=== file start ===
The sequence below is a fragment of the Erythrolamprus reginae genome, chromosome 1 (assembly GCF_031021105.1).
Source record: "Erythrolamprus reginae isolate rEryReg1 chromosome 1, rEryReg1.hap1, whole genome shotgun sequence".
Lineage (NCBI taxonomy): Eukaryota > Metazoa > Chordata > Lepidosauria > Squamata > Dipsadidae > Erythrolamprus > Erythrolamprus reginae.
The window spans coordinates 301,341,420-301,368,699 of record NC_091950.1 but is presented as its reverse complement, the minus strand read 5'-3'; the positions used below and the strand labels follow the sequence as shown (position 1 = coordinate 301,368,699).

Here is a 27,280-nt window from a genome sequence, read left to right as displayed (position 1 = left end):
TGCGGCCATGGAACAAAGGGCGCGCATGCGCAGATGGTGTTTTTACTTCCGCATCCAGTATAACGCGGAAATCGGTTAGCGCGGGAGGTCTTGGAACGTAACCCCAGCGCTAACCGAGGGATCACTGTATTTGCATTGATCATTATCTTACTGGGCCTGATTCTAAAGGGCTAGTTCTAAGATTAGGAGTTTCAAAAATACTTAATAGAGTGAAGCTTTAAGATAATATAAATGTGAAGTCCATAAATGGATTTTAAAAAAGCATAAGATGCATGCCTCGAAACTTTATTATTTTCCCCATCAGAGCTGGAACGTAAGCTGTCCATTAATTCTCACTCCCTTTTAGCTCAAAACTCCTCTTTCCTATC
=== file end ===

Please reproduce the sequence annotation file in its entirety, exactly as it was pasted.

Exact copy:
The sequence below is a fragment of the Erythrolamprus reginae genome, chromosome 1 (assembly GCF_031021105.1).
Source record: "Erythrolamprus reginae isolate rEryReg1 chromosome 1, rEryReg1.hap1, whole genome shotgun sequence".
Lineage (NCBI taxonomy): Eukaryota > Metazoa > Chordata > Lepidosauria > Squamata > Dipsadidae > Erythrolamprus > Erythrolamprus reginae.
The window spans coordinates 301,341,420-301,368,699 of record NC_091950.1 but is presented as its reverse complement, the minus strand read 5'-3'; the positions used below and the strand labels follow the sequence as shown (position 1 = coordinate 301,368,699).

Here is a 27,280-nt window from a genome sequence, read left to right as displayed (position 1 = left end):
TGCGGCCATGGAACAAAGGGCGCGCATGCGCAGATGGTGTTTTTACTTCCGCATCCAGTATAACGCGGAAATCGGTTAGCGCGGGAGGTCTTGGAACGTAACCCCAGCGCTAACCGAGGGATCACTGTATTTGCATTGATCATTATCTTACTGGGCCTGATTCTAAAGGGCTAGTTCTAAGATTAGGAGTTTCAAAAATACTTAATAGAGTGAAGCTTTAAGATAATATAAATGTGAAGTCCATAAATGGATTTTAAAAAAGCATAAGATGCATGCCTCGAAACTTTATTATTTTCCCCATCAGAGCTGGAACGTAAGCTGTCCATTAATTCTCACTCCCTTTTAGCTCAAAACTCCTCTTTCCTATC